viernes, 15 de marzo de 2013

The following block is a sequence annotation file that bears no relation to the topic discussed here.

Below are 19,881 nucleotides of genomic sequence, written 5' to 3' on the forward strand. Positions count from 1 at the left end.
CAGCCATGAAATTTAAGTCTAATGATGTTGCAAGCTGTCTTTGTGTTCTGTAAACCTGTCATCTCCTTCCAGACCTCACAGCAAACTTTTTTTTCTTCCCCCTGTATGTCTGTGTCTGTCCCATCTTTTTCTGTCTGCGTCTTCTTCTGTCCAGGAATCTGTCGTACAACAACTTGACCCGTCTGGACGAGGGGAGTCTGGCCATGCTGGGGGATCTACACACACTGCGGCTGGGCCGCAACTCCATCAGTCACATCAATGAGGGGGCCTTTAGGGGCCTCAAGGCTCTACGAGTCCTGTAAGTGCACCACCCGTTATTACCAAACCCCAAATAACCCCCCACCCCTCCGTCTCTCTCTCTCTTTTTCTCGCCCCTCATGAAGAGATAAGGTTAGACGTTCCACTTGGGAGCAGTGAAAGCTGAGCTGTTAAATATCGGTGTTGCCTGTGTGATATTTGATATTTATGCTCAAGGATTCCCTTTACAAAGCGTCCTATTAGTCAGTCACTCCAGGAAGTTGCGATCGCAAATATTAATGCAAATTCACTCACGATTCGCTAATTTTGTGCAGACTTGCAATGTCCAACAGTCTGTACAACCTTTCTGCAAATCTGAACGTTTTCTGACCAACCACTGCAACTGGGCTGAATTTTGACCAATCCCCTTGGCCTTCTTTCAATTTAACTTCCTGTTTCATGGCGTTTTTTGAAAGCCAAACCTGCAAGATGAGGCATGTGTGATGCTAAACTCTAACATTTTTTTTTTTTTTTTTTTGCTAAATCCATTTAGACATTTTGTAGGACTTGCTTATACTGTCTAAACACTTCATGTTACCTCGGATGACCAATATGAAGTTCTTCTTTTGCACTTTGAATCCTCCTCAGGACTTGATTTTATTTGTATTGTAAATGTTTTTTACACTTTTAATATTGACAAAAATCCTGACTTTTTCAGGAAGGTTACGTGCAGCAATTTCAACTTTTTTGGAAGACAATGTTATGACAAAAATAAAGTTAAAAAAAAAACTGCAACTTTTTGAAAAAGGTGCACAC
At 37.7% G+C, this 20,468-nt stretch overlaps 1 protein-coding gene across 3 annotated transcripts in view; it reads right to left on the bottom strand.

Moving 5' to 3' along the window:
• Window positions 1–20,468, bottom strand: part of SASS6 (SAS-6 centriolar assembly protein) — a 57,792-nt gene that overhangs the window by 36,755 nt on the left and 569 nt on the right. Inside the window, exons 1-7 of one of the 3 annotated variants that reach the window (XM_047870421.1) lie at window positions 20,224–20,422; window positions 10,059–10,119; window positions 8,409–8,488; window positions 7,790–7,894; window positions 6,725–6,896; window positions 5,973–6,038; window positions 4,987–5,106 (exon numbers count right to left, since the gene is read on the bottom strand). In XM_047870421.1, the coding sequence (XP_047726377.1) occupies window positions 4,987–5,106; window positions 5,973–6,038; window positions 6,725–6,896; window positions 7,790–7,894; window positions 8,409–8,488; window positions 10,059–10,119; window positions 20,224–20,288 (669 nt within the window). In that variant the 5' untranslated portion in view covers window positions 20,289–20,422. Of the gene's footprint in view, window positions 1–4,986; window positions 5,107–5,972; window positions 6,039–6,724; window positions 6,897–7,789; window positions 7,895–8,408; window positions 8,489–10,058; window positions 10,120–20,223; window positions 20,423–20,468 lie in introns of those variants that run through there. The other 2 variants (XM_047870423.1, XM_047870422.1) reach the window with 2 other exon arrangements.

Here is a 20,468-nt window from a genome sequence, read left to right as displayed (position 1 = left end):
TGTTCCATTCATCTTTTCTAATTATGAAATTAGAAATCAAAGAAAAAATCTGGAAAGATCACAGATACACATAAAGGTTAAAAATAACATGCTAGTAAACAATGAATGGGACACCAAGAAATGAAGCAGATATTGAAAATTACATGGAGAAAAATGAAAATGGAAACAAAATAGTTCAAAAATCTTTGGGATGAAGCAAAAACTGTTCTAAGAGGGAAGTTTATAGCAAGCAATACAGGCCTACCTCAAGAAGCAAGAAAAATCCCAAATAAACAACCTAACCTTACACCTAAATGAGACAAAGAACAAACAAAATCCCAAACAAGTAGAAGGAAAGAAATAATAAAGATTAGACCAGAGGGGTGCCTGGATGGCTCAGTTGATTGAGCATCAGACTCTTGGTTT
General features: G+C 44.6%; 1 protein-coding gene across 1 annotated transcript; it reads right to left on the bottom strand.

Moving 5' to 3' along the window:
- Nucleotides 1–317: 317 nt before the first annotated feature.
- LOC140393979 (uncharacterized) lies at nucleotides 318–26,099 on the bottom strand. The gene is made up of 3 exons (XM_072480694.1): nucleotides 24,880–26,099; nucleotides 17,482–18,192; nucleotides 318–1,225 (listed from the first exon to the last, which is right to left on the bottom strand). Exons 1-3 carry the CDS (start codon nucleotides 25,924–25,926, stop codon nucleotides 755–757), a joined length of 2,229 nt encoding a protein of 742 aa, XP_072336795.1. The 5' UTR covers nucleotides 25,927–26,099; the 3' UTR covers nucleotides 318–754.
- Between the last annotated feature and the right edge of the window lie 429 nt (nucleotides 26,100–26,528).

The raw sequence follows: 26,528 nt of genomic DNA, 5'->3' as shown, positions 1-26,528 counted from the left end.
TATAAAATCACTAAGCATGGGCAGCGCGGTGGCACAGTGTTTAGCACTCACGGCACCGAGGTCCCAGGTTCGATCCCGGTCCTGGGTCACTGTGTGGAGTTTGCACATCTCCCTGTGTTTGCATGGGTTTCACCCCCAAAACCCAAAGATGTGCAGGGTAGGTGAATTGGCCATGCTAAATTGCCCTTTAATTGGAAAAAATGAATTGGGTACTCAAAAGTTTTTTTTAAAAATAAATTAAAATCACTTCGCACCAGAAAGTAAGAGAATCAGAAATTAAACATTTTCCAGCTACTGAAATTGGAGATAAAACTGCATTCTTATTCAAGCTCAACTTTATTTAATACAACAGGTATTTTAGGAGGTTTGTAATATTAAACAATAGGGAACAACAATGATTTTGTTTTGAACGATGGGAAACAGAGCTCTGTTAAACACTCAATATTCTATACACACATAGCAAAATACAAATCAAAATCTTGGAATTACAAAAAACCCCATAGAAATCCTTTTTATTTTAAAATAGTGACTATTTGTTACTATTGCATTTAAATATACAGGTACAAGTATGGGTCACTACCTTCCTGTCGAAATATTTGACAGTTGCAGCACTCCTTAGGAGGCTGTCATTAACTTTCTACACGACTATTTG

Property prices rose 11 per cent in Colombia's main cities in 2012 a sector representative said on 14 March, though he rejected warnings given intermittently including by the Central Bank, that prices were starting to balloon. The head of the real estate sector association Fedelonjas, César Augusto Llano, was reported as saying that day that property prices rose in part for an "outbreak of speculation" but also for dearth of building land in places like Bogotá. While cities like Cali and Medellín witnessed price rises below the national average - eight and nine per cent respectively - prices rose 19 per cent in the northern coastal city of Bucaramanga and 12 per cent in Bogotá, RCN La Radio cited him as saying. Prices were described as having risen "like palm trees" in the port of Cartagena de Indias, a World Heritage Site on Colombia's Caribbean coast. RCN cited a local estate agent Rosario Hernández as saying that prices in Cartagena's historical quarter of Cartagena hovered around 10-12 million Colombian pesos per square metre, or roughly 4,200-5,000 euros depending on sectors. Llano separately told RCN radio on 15 March that Cartagena was now "at an international level" in terms of prices and foreign pensioners were among buyers. He observed a "vertiginous" rise in prices in the most expensive parts of the capital Bogotá, where he said certain "projects" were being offered at "historic" prices of some 14 million pesos or a little under 6,000 euros per square metre. This he attributed to "high liquidity, affluence of resources and insufficient land." But he denied a day earlier that a real-estate bubble was taking shape in Colombia. He said indicators showed "stable behaviour" in the macro-economy and "we do not have excess offer, we do not have have very high credit levels and mortgage credit maintains an ordinary growth," Cali's El País reported.